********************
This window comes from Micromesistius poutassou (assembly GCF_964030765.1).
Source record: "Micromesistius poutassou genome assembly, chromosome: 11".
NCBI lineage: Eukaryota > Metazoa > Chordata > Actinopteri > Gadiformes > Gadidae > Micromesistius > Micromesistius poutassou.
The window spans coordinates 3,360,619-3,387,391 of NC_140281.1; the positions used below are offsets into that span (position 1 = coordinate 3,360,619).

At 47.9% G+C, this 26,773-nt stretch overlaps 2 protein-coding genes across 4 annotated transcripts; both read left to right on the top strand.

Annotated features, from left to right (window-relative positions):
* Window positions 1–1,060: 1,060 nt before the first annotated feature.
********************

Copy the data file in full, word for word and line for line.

This window comes from Micromesistius poutassou (assembly GCF_964030765.1).
Source record: "Micromesistius poutassou genome assembly, chromosome: 11".
NCBI lineage: Eukaryota > Metazoa > Chordata > Actinopteri > Gadiformes > Gadidae > Micromesistius > Micromesistius poutassou.
The window spans coordinates 3,360,619-3,387,391 of NC_140281.1; the positions used below are offsets into that span (position 1 = coordinate 3,360,619).

At 47.9% G+C, this 26,773-nt stretch overlaps 2 protein-coding genes across 4 annotated transcripts; both read left to right on the top strand.

Annotated features, from left to right (window-relative positions):
* Window positions 1–1,060: 1,060 nt before the first annotated feature.